April 2, 2023


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NASA’s Webb Telescope captures a star’s fleeting moment before it goes supernova

NASA’s Webb Space Telescope captured the rare and brief phase of a star in the constellation Sagittarius before it died and emerged as a supernova.

The image, released Tuesday at the South by Southwest conference in Austin, Texas, shows the Wolf-Rayet star in unprecedented detail, casting a shimmering purple halo as it exhales gas. As gas moves away from the star, it cools, and cosmic dust forms and glows in infrared light that can be detected by Webb, According to NASA.

Massive stars only race through their life cycles some of them It undergoes a short Wolf-Rayet phase before going supernova, which makes Webb’s detailed observations of this rare phase valuable to astronomers,” the space agency said in a statement.

The rare sight of a Wolf-Rayet star — among the brightest, most massive, and most briefly detectable — was one of the first observations made by NASA’s James Webb Space Telescope in June 2022, according to the agency.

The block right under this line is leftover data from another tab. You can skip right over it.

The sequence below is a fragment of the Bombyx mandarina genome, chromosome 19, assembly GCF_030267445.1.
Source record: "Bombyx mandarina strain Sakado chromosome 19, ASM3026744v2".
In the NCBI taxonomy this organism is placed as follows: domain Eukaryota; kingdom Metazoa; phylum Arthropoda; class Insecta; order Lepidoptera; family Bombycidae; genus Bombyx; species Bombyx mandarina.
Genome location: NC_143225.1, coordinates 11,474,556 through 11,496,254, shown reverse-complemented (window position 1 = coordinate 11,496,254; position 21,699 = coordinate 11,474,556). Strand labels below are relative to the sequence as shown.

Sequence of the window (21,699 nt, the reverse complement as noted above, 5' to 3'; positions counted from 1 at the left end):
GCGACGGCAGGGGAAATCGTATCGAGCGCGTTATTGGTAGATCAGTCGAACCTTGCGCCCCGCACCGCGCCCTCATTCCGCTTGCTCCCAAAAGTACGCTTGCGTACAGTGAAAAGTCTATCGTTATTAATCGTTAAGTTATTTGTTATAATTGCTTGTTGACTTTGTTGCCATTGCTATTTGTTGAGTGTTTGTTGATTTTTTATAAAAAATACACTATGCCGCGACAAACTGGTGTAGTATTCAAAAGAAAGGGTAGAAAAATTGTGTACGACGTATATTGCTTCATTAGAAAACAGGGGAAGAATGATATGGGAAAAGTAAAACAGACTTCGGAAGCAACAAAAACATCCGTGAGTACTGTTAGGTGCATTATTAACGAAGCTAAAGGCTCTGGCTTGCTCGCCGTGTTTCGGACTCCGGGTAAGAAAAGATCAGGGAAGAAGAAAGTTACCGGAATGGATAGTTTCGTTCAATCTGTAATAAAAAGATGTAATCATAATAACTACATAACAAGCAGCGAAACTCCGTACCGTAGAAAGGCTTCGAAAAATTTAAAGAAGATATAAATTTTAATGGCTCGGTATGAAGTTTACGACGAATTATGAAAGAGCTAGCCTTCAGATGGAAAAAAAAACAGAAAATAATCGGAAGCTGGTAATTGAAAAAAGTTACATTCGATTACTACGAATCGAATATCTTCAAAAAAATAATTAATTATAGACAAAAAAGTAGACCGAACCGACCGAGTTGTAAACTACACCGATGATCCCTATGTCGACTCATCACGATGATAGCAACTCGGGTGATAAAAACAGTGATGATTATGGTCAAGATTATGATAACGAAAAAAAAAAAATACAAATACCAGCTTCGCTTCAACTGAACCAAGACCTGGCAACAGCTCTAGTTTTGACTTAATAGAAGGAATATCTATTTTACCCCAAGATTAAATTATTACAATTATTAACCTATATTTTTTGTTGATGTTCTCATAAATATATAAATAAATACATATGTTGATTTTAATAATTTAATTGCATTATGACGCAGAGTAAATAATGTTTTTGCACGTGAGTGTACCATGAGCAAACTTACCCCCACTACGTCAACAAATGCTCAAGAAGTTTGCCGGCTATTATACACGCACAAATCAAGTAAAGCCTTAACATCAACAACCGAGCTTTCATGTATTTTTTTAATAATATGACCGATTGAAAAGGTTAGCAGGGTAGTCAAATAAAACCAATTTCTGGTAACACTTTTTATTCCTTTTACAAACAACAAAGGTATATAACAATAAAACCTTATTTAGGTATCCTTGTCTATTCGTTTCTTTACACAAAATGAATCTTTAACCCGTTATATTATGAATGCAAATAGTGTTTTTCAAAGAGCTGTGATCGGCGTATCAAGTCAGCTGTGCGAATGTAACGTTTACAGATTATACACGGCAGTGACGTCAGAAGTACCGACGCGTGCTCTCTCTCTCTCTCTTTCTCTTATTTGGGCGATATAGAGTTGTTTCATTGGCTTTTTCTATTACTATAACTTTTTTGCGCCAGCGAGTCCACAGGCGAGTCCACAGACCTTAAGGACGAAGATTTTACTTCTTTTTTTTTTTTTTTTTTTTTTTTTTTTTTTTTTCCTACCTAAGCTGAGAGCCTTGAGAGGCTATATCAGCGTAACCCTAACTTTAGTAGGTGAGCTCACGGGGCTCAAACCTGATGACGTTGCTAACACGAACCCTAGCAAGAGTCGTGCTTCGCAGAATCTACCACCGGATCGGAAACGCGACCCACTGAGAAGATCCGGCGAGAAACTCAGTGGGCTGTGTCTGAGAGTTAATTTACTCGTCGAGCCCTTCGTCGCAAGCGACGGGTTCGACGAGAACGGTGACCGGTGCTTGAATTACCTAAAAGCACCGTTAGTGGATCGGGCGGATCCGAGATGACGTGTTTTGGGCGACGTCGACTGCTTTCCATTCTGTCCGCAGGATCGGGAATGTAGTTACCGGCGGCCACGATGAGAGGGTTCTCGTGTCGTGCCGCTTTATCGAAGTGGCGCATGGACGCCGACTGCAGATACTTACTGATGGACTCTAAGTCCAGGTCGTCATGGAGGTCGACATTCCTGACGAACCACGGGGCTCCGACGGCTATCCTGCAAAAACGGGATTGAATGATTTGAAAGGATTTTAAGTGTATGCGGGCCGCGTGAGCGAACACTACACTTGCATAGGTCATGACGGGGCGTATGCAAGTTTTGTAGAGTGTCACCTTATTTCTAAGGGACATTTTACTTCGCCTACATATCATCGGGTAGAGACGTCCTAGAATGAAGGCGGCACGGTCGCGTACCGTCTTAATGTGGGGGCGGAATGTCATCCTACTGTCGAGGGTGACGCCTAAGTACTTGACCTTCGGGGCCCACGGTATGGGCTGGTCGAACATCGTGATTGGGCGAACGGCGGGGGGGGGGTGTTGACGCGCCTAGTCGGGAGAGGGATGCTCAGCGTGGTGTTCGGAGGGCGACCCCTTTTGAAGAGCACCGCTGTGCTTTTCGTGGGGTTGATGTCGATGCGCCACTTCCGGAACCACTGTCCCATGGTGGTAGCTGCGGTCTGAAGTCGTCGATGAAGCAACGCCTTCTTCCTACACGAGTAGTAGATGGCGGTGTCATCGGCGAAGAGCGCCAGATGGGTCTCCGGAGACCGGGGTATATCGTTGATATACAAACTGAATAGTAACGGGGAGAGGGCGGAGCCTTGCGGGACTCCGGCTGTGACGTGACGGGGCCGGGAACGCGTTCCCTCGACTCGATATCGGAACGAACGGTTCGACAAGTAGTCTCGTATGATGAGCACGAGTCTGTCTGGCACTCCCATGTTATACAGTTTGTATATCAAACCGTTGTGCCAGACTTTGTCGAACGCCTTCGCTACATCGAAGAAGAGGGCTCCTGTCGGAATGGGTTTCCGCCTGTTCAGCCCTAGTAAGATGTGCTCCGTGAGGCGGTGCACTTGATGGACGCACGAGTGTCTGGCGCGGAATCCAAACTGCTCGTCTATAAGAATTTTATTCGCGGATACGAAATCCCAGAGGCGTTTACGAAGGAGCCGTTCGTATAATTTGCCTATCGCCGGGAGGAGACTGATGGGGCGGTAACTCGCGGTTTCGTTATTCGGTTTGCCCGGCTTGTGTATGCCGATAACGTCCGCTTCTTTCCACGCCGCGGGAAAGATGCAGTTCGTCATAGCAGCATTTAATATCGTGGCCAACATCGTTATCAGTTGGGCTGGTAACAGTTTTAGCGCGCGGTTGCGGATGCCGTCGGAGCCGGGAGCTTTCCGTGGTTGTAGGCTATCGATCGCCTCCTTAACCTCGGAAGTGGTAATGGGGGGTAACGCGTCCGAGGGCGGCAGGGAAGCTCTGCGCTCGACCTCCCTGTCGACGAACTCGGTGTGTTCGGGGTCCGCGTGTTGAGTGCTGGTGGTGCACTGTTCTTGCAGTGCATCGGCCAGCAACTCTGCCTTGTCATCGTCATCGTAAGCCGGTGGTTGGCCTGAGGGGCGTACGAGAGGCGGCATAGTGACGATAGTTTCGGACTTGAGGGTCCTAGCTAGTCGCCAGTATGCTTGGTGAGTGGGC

The image is celebrated for its ability to shed more light on the origins of constellations, planets, and the universe as a whole.

“What a show like this depicts are the star’s final moments, which are really important in terms of stellar evolution and how the elements that make life possible, like, actually form,” according to CBS News space analyst Bill Harwood. “[Webb’s] Being able to see things like the Wolf-Rayet star in unprecedented detail really does promise great things for the future. I think he will continue to blow our minds.”

In addition, NASA said it hopes to learn more about the origin of cosmic dust that can survive a supernova explosion.

“Despite the many essential roles dust plays, there is still more dust in the universe than astronomers’ current theories of dust formation can explain,” the space agency said. “The universe is running on dust budget surplus.”

The dying star was one of the first observations made by the Webb telescope in June 2022, according to NASA.

The star, 15,000 light-years away, is 30 times more massive than our sun and has already shed enough material to account for 10 suns, according to the space agency.

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